Chinese or Blonde? How About Both?

Our daughter is mixed race, Asian and Caucasian. Because Asian genes tend to be dominant, she has dark hair, dark eyes, and darker skin than most Caucasians, but her overall appearance is Caucasian.

I think because she’s mixed race, she’s really pretty. We have people stop us in the street and tell us how pretty she is. So, at the age of 5, she is very world weary of people telling her she is pretty or beautiful. If you tell her that, she’ll pretty much, sigh and say “I know”.

So she really surprises me when she asks me if she can have yellow hair (meaning blonde). There’s certainly no role model, or any discussion that blonde is prettier in her life. Yet somehow mainstream media permeates into our life and hers and projects that image that blonde is pretty. I ask her who’s the prettiest girl in the world, and she’ll easily say she is, but she’ll also still say she wants yellow hair. I’ll tell her she has the prettiest hair, why would she want to change it? She acknowledges she has pretty hair, as many people have told her how nice her long hair is (it’s not stiff like Asian hair, so it really is nice).

But there’s no changing her mind about blonde hair.

Thanks to Tim, a 42 year old Chinese American, for submitting this story

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  • Sherri

    “It’s not stiff like Asian hair, so it really is nice”? Umm…

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  • http://twitter.com/pia_AdiosBarbie Pia Guerrero

    “I think because she’s mixed race, she’s really pretty.” – Whoa…this is quite problematic and not a message we should be sending to our kids.

    • AsianDad

      Like instead we should be telling them they’re not pretty, or smart or talented? Studies have shown you should speak to your child as an adult, and you should be talking up their self-esteem, not putting them down. Plus if you don’t tell your child they’re pretty, they are going to accept what mainstream society tells them is pretty (blonde, blue eyes, etc), so it ‘s better they believe they are before they get brainwashed by the media.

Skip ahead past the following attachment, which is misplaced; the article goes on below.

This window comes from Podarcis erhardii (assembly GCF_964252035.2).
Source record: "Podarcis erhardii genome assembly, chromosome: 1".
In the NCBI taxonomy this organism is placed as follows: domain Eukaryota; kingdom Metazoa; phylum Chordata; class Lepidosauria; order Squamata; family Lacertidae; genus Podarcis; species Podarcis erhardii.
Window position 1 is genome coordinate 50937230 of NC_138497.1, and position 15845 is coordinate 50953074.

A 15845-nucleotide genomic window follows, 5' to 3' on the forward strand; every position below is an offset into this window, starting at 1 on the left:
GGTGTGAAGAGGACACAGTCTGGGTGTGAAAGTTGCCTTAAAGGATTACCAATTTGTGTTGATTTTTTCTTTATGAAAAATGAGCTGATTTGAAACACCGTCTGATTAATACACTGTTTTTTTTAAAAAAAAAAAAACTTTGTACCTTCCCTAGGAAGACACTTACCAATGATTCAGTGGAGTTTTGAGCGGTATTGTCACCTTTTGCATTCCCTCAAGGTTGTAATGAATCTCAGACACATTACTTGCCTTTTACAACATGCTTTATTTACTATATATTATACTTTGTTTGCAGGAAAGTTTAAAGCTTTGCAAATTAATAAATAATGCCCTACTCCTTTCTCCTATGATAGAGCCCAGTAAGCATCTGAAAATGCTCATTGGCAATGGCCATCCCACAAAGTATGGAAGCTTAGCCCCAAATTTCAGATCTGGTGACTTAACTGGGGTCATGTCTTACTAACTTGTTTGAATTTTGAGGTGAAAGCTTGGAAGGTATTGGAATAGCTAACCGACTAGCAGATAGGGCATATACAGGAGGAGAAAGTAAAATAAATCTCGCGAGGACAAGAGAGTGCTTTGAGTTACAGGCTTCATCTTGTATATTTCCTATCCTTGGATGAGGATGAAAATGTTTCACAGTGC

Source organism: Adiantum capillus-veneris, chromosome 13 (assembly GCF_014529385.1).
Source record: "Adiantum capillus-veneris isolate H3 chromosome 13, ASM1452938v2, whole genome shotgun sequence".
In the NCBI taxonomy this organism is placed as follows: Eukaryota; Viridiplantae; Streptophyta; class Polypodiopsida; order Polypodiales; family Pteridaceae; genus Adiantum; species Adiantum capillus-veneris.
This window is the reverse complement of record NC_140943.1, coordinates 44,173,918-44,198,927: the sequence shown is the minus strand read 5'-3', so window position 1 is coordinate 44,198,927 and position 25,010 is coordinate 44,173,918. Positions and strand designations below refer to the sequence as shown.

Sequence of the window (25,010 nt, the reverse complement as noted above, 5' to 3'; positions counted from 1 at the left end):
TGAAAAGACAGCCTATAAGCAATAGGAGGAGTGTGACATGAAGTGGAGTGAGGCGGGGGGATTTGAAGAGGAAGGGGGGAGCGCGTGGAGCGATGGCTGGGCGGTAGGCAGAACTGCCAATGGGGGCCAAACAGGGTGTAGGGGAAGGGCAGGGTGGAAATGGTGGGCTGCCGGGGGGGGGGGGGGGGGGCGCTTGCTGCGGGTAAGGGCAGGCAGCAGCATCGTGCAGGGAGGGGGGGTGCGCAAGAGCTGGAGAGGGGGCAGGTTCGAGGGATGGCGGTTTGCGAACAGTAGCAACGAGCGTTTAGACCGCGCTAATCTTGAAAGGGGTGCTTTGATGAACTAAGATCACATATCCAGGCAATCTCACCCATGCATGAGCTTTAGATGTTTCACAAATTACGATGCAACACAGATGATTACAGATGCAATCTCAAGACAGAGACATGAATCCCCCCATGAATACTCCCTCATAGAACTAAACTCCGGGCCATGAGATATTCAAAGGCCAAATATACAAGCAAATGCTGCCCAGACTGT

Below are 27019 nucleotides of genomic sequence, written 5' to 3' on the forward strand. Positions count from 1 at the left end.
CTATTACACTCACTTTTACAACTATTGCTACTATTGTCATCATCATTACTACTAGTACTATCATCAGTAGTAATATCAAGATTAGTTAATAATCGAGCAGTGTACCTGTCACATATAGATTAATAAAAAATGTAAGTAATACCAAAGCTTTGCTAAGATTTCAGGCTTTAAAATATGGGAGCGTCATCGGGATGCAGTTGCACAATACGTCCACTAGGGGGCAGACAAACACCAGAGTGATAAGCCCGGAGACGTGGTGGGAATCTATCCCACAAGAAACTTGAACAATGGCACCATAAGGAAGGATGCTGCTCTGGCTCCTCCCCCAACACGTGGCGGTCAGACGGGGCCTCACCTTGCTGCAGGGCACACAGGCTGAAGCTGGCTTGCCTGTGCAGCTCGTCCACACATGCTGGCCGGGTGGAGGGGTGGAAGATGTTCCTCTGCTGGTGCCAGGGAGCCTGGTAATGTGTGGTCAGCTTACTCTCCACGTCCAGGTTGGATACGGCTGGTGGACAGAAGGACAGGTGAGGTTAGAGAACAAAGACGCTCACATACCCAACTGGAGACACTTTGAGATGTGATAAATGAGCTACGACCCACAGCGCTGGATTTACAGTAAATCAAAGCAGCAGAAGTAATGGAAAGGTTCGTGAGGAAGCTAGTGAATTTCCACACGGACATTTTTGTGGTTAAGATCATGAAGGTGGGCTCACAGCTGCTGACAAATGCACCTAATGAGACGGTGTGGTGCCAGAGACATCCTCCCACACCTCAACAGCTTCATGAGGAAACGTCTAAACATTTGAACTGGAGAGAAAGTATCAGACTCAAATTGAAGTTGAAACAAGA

• Ota kun

        You obviously don’t get it- “I think because she’s mixed race, she’s really pretty.” is way different than “My daughter is pretty because she’spretty.” Let’s not objectify/exotify our children. Nothing good comes of that.

  • https://profiles.google.com/smartyshortpants Kelly J

    Like others, I read this and felt definite concern for this little girl with the less than culturally-conscious parent. Of course parents should encourage their children to feel good about themselves, but it sounds like this parent is really caught up in their own exotification of mixed race people and is projecting it on his/her daughter. To say “I think because she’s mixed race, she’s really pretty” and, regarding her hair, “(it’s not stiff like Asian hair, so it really is nice)” – phew! This poor kid is going to get a load of these types of projections from others as she grows up. It’s a shame she’s going to get it from her parents, too.

  • Cynthia

    I resonate with this. I am a second generation Asian American woman, and my daughter is mixed Asian Caucasian though her overall appearance is Caucasian. I was raised in the American South, where the predominant racial tension was on Black-White relations, and in the absence of a large cohesive Asian community which would have facilitated the development of a strong Asian cultural identity. I remember exclusive coloring all women in my coloring books with blonde hair and blue eyes, and in my private fantasy play, seeing myself as Caucasian. It took a great deal of effort as a young adult for me to develop a healthy bicultural identity (took 3 years of Chinese in college and an immersion program in Taiwan). And because of this, helping my daughter navigate and reconcile her biracial identity is something that I have zealously pursued–I have gone so far as using black/brown sharpies to cover over blonde/light eyed characters in her books (e.g. Pat the Bunny, Where’s Baby’s Toes) and puzzles, limit baby dolls to those with brown eyes, encouraging her interest in NiHaoKai Lan, and asking my parents to send back children’s music in chinese when they visit Taiwan. But it is still an uphill battle–and particularly as she grows and increasingly moves among a wider world of people that I cannot control. She started public school this year and for the first time I have started seeing her draw pictures of blonde hair blue eyed girls, and her father related a conversation to me that he recently had with her, in which she told him she wished her hair were blonde. My heart broke.

  • http://www.facebook.com/pamela.heaphy Pamela Main Heaphy

    Was the author aware of the ridiculousness of her comment “It’s not stiff like Asain hair”… If added to fuel the fire, it’s ridiculous. If added unconsciously, it’s ridiculous.

  • sarha

    beautiful little girl but her hair is pretty the way it is she doesn’t need to have blonde hair but if she want’s blonde hair there is nothing wrong with that. but again she doesn’t need it she is pretty the way she is. but it does kind of sound like you are saying blondes aren’t pretty when yes they are. as far as them not being good role models well that’s a ignorant comment in itself how would you know? who are you to say that? you dont even know any of them and for your information there are some that are good role models and who do good thing’s and care about people there not all sluts like you seem to probably thank they are. so next time why dont you try getting to know them before comeing to that conclusion and being such a rude ass twitt

    • Ota kun

      NOBODY made the claims you are trying to defend blondes against. Slow down.